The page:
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In the widely accepted giant impact hypothesis, the Earth-Moon system
originates from a collision between two planetary-sized bodies toward the
end of Earth accretion. Following such a collision, a circumplanetary disk
of molten and vaporized material surrounds the Earth from which the Moon
rapidly forms. Our understanding of what happens during this fluid stage of
the evolution is poor. The goal of my work here is to forge a connection
between the formation process and the lunar composition as observed in the
isotopes and chemistry of lunar samples.|
Over the course of the past two decades, isotope geochemists have observed an increasingly precise match in isotopic abundances of oxygen , titanium , silicon , and tungsten  between rocks derived from Earth's mantle and Moon against a background isotopic heterogeneity among sampled Solar System bodies. The similarity is such as to leave little doubt that these two bodies are derived from the same reservoir. But if the Moon is the result of a collision between two distinct planetary bodies, where is the isotopic evidence for the impacting planet? The scenario that I developed with Dave Stevenson is that Earth's magma ocean and the proto-lunar magma disk underwent an episode of isotopic equilibration through exchange with a common vapor atmosphere in the energetic aftermath of the giant impact while the system existed in a fluid state .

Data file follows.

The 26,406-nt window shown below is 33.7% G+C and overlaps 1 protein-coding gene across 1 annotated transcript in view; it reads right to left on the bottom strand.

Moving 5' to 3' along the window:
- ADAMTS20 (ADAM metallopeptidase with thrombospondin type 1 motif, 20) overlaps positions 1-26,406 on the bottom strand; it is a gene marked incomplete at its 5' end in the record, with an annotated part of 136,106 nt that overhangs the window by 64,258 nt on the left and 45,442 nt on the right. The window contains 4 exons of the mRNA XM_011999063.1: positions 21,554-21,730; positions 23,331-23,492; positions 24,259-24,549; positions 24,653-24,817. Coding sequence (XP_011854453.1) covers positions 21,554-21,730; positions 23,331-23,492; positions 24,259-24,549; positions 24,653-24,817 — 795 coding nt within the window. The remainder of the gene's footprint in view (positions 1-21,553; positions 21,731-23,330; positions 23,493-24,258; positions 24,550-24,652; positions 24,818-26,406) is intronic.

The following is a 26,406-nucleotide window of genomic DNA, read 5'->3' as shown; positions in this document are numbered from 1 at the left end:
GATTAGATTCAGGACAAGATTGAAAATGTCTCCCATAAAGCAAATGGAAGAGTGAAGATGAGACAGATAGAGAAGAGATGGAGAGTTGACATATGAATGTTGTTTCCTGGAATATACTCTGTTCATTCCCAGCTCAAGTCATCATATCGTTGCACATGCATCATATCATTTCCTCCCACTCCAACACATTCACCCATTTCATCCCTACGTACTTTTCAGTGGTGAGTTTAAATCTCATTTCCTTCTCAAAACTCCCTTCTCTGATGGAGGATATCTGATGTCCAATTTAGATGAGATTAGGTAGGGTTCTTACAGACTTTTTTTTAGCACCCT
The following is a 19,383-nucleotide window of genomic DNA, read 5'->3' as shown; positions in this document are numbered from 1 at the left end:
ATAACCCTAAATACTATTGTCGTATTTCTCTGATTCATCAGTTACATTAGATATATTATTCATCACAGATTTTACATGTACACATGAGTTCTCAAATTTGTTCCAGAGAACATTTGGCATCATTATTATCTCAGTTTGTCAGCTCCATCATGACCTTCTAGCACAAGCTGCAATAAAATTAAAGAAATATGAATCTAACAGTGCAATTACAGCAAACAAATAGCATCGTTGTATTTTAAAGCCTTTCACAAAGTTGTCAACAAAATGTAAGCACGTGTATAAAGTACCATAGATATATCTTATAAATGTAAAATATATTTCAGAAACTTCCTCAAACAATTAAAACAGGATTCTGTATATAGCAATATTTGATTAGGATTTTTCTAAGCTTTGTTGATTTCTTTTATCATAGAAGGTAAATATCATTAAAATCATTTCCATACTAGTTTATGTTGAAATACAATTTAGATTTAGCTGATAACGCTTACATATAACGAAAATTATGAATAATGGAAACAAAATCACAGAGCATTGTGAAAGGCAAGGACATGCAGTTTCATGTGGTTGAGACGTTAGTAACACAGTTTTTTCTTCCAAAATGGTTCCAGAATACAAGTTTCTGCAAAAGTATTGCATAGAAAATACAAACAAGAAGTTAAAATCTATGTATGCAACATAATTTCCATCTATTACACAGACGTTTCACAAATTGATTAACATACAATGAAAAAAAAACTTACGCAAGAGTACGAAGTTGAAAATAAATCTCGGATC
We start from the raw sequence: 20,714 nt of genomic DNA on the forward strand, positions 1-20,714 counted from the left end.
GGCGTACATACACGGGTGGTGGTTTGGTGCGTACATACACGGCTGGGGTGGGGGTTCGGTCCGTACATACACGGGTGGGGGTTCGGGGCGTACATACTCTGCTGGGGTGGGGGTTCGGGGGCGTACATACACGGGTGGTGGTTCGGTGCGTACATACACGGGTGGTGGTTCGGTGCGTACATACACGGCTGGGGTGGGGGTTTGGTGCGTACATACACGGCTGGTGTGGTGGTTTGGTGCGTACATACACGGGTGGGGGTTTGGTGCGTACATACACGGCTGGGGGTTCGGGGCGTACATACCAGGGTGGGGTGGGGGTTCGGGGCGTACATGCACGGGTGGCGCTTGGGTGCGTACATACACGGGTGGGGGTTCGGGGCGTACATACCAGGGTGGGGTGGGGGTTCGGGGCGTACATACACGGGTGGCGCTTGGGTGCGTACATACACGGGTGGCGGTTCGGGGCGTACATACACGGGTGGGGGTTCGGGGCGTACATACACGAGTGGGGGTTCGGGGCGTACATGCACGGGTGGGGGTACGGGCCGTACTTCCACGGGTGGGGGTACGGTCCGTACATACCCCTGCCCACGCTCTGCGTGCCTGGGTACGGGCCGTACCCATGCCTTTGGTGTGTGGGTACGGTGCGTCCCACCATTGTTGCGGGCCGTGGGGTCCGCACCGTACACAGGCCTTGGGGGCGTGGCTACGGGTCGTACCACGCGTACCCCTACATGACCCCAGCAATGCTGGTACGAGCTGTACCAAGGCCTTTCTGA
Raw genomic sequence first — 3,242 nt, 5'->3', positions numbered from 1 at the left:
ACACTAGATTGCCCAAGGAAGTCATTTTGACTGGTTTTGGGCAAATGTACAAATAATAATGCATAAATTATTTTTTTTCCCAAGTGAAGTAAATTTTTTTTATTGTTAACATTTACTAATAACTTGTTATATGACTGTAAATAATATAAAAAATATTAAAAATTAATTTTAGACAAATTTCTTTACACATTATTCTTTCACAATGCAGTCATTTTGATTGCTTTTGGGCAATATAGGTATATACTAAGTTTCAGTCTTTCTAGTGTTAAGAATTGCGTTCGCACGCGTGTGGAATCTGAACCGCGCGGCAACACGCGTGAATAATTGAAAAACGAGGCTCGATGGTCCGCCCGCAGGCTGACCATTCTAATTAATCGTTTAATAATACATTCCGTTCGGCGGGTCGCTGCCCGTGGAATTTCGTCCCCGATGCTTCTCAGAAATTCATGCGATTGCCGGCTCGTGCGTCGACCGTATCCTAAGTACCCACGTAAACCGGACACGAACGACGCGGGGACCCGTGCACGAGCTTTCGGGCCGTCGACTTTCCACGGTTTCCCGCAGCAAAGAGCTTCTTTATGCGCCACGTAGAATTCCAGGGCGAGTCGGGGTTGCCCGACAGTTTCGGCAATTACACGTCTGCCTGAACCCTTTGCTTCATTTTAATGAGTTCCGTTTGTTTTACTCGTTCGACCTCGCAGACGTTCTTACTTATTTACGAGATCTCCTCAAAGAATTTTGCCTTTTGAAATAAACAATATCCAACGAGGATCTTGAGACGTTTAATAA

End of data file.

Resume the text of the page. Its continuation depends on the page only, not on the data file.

Silicate Earth-Moon differences|
If turbulent mixing - or any other process - was responsible for deriving the lunar material from Earth's mantle, what is the origin of the chemical differences between these two reservoirs? My work has focused on understanding the FeO enrichment of the lunar mantle , the presence of water in the lunar interior [7, 8], and the development of new isotopic tracers for lunar origin from a circumterrestrial disk . A major new development is the measurement of isotopic differences between the silicate Earth and Moon [e.g., 10] and this is a topic of current study.